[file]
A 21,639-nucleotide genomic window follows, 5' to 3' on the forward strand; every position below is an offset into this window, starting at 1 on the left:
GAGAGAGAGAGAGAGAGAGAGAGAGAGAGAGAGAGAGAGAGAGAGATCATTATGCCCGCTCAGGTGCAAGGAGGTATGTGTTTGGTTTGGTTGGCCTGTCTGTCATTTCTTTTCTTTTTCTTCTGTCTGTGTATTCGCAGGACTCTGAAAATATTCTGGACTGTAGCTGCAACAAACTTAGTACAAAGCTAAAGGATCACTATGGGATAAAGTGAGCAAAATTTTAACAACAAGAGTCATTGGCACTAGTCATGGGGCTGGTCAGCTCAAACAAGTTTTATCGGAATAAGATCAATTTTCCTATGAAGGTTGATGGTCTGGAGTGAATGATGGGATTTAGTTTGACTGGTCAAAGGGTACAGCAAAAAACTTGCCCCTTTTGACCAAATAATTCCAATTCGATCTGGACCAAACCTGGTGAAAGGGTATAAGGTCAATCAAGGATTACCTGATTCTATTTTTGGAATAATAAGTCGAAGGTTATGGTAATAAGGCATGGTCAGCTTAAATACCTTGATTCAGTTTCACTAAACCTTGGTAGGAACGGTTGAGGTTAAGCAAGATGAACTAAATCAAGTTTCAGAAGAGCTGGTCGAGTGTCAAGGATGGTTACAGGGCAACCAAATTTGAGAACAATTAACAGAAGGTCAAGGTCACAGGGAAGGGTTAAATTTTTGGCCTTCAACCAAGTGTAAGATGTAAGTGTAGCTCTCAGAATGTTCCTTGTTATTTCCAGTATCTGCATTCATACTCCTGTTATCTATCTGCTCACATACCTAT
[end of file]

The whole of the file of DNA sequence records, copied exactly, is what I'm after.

A 21,639-nucleotide genomic window follows, 5' to 3' on the forward strand; every position below is an offset into this window, starting at 1 on the left:
GAGAGAGAGAGAGAGAGAGAGAGAGAGAGAGAGAGAGAGAGAGAGATCATTATGCCCGCTCAGGTGCAAGGAGGTATGTGTTTGGTTTGGTTGGCCTGTCTGTCATTTCTTTTCTTTTTCTTCTGTCTGTGTATTCGCAGGACTCTGAAAATATTCTGGACTGTAGCTGCAACAAACTTAGTACAAAGCTAAAGGATCACTATGGGATAAAGTGAGCAAAATTTTAACAACAAGAGTCATTGGCACTAGTCATGGGGCTGGTCAGCTCAAACAAGTTTTATCGGAATAAGATCAATTTTCCTATGAAGGTTGATGGTCTGGAGTGAATGATGGGATTTAGTTTGACTGGTCAAAGGGTACAGCAAAAAACTTGCCCCTTTTGACCAAATAATTCCAATTCGATCTGGACCAAACCTGGTGAAAGGGTATAAGGTCAATCAAGGATTACCTGATTCTATTTTTGGAATAATAAGTCGAAGGTTATGGTAATAAGGCATGGTCAGCTTAAATACCTTGATTCAGTTTCACTAAACCTTGGTAGGAACGGTTGAGGTTAAGCAAGATGAACTAAATCAAGTTTCAGAAGAGCTGGTCGAGTGTCAAGGATGGTTACAGGGCAACCAAATTTGAGAACAATTAACAGAAGGTCAAGGTCACAGGGAAGGGTTAAATTTTTGGCCTTCAACCAAGTGTAAGATGTAAGTGTAGCTCTCAGAATGTTCCTTGTTATTTCCAGTATCTGCATTCATACTCCTGTTATCTATCTGCTCACATACCTAT